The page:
I am reading a tiff into an NSImage. I am creating another NSImage. I am trying to composite the first NSImage into the second.
The problem I’m having is that the NSImage that I create is always set up at 72 DPI and the NSImage that I read in is at various DPIs and when I composite the one into the other it changes it’s size.
You can get the actual size of the NSImage, and get the pixel size of the NSBitmapImageRep which contains the actual TIFF data, and then a simple division gets you the DPI.
Here’s what I use to show the images at system dpi - which is 72 on Tiger AFAIU - BjoernKriews
[image setScalesWhenResized: YES]; NSBitmapImageRep *rep = [image bestRepresentationForDevice: nil]; NSSize pixelSize = NSMakeSize([rep pixelsWide],[rep pixelsHigh]); [image setSize: pixelSize];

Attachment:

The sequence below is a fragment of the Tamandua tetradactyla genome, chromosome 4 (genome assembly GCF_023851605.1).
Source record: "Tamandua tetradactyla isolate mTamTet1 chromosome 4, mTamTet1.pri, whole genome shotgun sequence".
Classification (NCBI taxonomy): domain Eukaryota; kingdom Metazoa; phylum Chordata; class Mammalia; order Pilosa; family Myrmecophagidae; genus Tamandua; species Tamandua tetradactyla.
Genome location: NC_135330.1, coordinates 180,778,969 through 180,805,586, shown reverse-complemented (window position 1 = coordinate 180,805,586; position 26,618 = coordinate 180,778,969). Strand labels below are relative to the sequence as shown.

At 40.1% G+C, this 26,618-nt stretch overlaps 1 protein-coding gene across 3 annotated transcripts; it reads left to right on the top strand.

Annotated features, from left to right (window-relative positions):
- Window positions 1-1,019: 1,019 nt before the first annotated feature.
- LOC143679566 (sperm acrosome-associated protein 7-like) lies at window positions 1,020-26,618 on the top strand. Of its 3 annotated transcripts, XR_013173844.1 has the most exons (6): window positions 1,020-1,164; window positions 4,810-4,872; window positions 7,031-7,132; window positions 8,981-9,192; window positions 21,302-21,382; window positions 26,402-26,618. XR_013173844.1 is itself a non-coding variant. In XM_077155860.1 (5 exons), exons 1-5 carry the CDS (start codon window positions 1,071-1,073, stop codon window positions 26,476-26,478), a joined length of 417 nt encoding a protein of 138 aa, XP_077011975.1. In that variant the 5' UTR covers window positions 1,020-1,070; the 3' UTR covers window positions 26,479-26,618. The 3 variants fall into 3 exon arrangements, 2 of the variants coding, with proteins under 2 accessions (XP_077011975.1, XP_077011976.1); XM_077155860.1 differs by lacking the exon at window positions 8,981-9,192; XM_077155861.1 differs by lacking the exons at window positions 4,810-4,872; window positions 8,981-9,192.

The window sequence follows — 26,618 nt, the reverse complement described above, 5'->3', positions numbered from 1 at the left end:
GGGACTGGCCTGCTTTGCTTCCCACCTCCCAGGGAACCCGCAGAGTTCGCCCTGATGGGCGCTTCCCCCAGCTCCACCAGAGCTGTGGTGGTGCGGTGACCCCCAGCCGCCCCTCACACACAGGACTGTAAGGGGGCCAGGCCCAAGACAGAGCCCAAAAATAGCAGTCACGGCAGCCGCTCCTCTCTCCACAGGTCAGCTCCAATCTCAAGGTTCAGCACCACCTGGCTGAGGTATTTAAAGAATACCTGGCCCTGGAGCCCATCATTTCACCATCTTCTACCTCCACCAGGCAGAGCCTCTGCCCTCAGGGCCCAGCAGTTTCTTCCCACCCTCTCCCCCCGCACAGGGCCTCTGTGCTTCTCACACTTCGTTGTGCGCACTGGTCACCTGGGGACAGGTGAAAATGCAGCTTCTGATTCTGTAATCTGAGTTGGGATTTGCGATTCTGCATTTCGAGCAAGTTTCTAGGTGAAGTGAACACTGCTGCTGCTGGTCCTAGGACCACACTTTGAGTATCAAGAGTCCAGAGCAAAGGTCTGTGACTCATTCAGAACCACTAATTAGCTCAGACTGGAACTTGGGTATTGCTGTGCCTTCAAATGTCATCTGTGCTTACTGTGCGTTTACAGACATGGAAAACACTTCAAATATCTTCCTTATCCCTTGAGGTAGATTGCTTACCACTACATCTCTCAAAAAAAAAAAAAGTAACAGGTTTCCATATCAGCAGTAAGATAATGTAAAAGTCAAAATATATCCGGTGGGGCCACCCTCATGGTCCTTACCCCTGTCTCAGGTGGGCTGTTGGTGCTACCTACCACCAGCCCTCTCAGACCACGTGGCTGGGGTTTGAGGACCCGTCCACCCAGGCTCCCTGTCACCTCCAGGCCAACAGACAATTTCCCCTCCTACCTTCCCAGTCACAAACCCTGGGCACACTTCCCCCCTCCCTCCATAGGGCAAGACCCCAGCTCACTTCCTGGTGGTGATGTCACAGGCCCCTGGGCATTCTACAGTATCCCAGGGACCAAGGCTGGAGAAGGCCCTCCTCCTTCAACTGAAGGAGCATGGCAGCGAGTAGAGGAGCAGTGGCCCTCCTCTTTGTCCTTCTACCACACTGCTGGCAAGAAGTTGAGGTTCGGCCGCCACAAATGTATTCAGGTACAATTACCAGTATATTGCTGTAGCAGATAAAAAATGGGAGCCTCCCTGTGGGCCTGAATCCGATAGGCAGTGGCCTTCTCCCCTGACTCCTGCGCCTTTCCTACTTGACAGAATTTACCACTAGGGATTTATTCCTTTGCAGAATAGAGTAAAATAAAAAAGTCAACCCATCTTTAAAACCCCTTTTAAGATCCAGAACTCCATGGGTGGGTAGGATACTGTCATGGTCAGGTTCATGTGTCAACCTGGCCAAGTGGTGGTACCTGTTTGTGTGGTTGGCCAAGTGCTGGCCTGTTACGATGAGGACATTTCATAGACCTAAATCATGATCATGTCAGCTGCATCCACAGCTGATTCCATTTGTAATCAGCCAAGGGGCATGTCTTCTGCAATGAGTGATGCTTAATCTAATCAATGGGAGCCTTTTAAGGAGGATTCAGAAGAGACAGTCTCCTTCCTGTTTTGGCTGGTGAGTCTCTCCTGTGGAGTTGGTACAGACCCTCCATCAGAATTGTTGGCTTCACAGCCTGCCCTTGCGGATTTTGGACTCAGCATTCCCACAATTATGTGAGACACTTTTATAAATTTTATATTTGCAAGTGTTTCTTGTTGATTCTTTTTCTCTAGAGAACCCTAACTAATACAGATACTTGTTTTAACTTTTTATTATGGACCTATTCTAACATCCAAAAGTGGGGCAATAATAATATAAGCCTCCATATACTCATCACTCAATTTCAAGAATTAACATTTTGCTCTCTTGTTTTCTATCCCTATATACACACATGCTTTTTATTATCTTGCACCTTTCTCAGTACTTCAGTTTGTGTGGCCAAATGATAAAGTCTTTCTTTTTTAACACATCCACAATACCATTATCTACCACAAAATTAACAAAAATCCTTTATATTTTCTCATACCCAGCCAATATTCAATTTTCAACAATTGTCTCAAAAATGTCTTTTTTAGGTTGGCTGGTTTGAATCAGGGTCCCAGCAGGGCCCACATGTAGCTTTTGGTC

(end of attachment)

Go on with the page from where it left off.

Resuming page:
Thanks, but that code didn’t seem to help. Still, when I composite the 200 DPI image (that I’m reading in) into the 72 DPI image (that I’m creating), the compositied image is coming in much smaller. —-
I don’t see how that will solve my issue - will it? I mean, I still need to composite one image into another of different size. And how can I just use NSBitmapImageRep without going through an NSImage?
check out the example code posted here -> ImageCompositing
Thanks everyone - I see now. NSBitmapImageRep’s -size isn’t the same as it’s -pixelWidth and -pixelHeight. Setting the my NSImage’s size to NSBitmapImageRep’s size does the trick. —- Thank you! I wrote my own screen-saver to display iPhoto albums (with more options than the built-in photo savers), and I’ve been beating my head against my keyboard trying to figure out how to force 72 dpi on the JPG files. I’ve got a bunch of slides scanned at very high resolutions that look like postage stamps on my screen. When I force stretching it get very pixelated images. This solves my problem nicely. —-